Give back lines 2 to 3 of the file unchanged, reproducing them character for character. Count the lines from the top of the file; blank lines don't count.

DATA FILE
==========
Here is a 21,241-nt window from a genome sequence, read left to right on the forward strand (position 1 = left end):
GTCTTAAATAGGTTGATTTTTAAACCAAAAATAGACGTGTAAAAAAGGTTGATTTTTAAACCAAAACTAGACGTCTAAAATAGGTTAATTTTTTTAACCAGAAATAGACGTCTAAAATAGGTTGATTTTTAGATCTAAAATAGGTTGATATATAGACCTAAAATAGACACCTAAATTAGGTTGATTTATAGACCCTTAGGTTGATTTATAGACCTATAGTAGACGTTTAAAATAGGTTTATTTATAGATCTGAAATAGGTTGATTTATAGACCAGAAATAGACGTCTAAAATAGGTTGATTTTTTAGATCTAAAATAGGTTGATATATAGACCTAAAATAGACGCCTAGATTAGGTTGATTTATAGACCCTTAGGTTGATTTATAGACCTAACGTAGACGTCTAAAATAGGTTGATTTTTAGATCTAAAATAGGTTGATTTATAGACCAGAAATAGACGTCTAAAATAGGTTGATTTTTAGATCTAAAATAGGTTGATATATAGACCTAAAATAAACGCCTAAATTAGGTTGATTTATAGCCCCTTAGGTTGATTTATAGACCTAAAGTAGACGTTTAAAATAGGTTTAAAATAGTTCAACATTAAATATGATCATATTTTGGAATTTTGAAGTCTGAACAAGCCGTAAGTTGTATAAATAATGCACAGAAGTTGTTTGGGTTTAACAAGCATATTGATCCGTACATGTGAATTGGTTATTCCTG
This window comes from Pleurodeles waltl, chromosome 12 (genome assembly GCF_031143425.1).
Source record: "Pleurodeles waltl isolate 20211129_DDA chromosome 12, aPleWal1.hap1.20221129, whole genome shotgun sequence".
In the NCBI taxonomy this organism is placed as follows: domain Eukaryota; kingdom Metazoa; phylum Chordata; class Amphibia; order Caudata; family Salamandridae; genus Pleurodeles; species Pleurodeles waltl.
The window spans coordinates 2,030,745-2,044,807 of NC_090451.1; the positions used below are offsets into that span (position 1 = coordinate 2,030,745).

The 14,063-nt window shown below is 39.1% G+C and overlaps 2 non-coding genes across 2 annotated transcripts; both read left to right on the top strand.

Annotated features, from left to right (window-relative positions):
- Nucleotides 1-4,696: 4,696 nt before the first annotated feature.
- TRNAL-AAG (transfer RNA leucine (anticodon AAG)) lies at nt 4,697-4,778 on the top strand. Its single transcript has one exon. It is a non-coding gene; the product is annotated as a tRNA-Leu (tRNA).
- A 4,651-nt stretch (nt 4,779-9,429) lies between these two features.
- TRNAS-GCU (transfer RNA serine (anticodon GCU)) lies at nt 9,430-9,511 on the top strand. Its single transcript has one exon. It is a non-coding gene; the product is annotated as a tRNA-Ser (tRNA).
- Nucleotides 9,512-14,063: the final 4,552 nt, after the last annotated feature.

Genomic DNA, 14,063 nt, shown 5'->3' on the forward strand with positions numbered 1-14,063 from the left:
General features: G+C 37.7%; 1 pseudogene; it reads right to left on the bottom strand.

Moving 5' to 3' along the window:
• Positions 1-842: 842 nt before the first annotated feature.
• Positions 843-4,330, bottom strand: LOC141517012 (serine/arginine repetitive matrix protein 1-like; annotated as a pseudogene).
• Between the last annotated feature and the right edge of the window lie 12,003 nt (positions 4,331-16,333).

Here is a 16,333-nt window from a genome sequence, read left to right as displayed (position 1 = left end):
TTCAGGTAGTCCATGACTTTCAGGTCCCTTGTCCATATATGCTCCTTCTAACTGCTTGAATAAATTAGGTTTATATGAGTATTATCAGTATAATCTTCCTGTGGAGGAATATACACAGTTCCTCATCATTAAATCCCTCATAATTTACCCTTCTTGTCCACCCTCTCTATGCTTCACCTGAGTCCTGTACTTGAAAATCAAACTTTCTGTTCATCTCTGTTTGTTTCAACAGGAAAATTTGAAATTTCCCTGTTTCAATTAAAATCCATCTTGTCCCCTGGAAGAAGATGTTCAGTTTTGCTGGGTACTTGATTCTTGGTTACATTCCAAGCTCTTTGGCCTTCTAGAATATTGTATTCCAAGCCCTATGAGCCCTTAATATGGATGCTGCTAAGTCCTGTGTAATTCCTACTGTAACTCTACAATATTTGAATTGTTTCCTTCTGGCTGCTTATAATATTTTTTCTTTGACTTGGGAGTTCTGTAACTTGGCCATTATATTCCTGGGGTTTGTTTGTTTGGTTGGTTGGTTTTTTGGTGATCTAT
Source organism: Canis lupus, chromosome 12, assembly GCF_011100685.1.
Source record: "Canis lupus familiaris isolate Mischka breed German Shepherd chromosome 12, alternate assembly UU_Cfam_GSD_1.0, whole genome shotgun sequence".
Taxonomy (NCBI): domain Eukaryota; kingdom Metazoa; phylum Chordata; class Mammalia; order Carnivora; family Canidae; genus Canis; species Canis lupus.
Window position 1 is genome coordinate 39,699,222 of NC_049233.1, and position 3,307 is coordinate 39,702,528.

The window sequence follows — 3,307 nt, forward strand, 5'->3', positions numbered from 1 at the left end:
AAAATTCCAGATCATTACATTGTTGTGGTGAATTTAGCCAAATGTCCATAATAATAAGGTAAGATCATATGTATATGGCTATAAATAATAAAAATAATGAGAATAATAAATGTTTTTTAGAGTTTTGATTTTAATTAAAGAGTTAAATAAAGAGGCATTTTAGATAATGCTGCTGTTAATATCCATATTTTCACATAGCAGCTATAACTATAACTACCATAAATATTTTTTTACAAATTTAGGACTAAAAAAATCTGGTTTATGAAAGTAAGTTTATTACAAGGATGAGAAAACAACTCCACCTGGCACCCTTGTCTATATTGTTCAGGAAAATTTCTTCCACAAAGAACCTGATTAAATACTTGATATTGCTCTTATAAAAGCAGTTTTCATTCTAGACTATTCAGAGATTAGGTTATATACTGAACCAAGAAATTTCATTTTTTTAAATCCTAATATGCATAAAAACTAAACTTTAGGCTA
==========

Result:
GTCTTAAATAGGTTGATTTTTAAACCAAAAATAGACGTGTAAAAAAGGTTGATTTTTAAACCAAAACTAGACGTCTAAAATAGGTTAATTTTTTTAACCAGAAATAGACGTCTAAAATAGGTTGATTTTTAGATCTAAAATAGGTTGATATATAGACCTAAAATAGACACCTAAATTAGGTTGATTTATAGACCCTTAGGTTGATTTATAGACCTATAGTAGACGTTTAAAATAGGTTTATTTATAGATCTGAAATAGGTTGATTTATAGACCAGAAATAGACGTCTAAAATAGGTTGATTTTTTAGATCTAAAATAGGTTGATATATAGACCTAAAATAGACGCCTAGATTAGGTTGATTTATAGACCCTTAGGTTGATTTATAGACCTAACGTAGACGTCTAAAATAGGTTGATTTTTAGATCTAAAATAGGTTGATTTATAGACCAGAAATAGACGTCTAAAATAGGTTGATTTTTAGATCTAAAATAGGTTGATATATAGACCTAAAATAAACGCCTAAATTAGGTTGATTTATAGCCCCTTAGGTTGATTTATAGACCTAAAGTAGACGTTTAAAATAGGTTTAAAATAGTTCAACATTAAATATGATCATATTTTGGAATTTTGAAGTCTGAACAAGCCGTAAGTTGTATAAATAATGCACAGAAGTTGTTTGGGTTTAACAAGCATATTGATCCGTACATGTGAATTGGTTATTCCTG
This window comes from Pleurodeles waltl, chromosome 12 (genome assembly GCF_031143425.1).